See The First Ever Panoramic Photo Of The Far Side Of The Moon From China's Chang'e 4

Andy McDonald

China’s historic Chang’e 4 lander touched down on the far side of the moon Jan. 2, the first time that has ever been accomplished, and on Friday we got our first ever 360-degree panoramic photo of the previously unexplored landscape.

See the full image below, and for a high-resolution version, visit the Chinese National Space Administration website here.

(CNSA)

Right in the center, you can see the Yutu 2 (aka Jade Rabbit 2) rover slightly in the distance, which the Chang’e 4 released shortly after landing.

(CNSA)

The two vehicles even took photos of each other from within the Von Kármán Crater, which is 115 miles wide.

The Chang’e 4 currently sits at an altitude of about minus 6,000 meters, which was one of the intents of this mission, said Li Chunlai, deputy director of the National Astronomical Observatories of China and commander in chief of the ground application system for Chang’e 4.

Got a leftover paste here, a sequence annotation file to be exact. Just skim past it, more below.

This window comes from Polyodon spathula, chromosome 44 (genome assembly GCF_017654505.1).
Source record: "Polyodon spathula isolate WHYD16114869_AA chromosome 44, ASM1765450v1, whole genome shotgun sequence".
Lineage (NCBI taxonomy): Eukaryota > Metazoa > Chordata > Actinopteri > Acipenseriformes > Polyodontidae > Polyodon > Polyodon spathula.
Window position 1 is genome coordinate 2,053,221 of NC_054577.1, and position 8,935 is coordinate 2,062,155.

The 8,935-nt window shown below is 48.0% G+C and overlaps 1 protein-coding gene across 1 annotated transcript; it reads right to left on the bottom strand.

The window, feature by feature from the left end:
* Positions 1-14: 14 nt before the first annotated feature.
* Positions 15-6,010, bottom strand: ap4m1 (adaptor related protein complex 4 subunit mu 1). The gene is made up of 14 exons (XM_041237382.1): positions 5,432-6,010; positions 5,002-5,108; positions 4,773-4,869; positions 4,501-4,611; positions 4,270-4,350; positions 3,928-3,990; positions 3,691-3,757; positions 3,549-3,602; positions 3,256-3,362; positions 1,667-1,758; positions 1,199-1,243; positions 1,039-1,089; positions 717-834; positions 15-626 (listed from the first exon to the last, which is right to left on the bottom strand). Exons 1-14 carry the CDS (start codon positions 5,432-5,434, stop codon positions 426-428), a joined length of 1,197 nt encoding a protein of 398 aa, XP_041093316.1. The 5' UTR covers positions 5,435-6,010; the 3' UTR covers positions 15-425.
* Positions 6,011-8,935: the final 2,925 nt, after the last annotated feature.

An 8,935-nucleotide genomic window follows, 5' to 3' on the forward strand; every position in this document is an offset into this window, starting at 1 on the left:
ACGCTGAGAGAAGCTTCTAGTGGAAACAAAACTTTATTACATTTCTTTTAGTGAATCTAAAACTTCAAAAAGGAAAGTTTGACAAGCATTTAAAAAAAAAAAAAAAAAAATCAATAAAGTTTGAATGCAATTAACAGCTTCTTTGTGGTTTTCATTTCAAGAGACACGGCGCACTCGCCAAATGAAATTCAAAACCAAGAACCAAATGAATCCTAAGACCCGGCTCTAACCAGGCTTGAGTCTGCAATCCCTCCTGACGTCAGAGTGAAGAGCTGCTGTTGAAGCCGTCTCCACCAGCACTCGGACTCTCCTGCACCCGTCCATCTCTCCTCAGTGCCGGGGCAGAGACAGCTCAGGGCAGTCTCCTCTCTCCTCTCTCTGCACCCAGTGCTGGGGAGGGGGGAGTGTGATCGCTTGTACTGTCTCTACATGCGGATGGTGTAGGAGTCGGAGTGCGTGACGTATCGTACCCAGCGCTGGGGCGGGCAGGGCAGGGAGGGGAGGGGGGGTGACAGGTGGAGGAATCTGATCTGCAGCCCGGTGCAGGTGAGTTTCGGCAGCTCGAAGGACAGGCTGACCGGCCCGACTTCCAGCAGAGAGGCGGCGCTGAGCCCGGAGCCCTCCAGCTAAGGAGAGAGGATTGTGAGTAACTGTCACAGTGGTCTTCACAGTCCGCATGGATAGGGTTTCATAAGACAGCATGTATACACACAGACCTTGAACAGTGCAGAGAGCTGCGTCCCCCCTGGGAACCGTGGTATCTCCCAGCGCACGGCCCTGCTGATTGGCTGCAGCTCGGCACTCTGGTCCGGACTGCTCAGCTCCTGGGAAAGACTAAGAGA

“The information from the depths of the moon will be one of our focuses in the exploration,” Li told Chinese state news service Xinhua

Li said the thicker dust seen when the lander touched down is strong evidence that this region of the moon is older. The Chang’e 4′s mission, among other things, is to investigate the geological history of the moon, and in turn perhaps reveal a bit more about the formation of the solar system.

The lander also includes an experiment with silkworm eggs and plant seeds, to see how the life-forms handle the low-gravity environment.

  • This article originally appeared on HuffPost.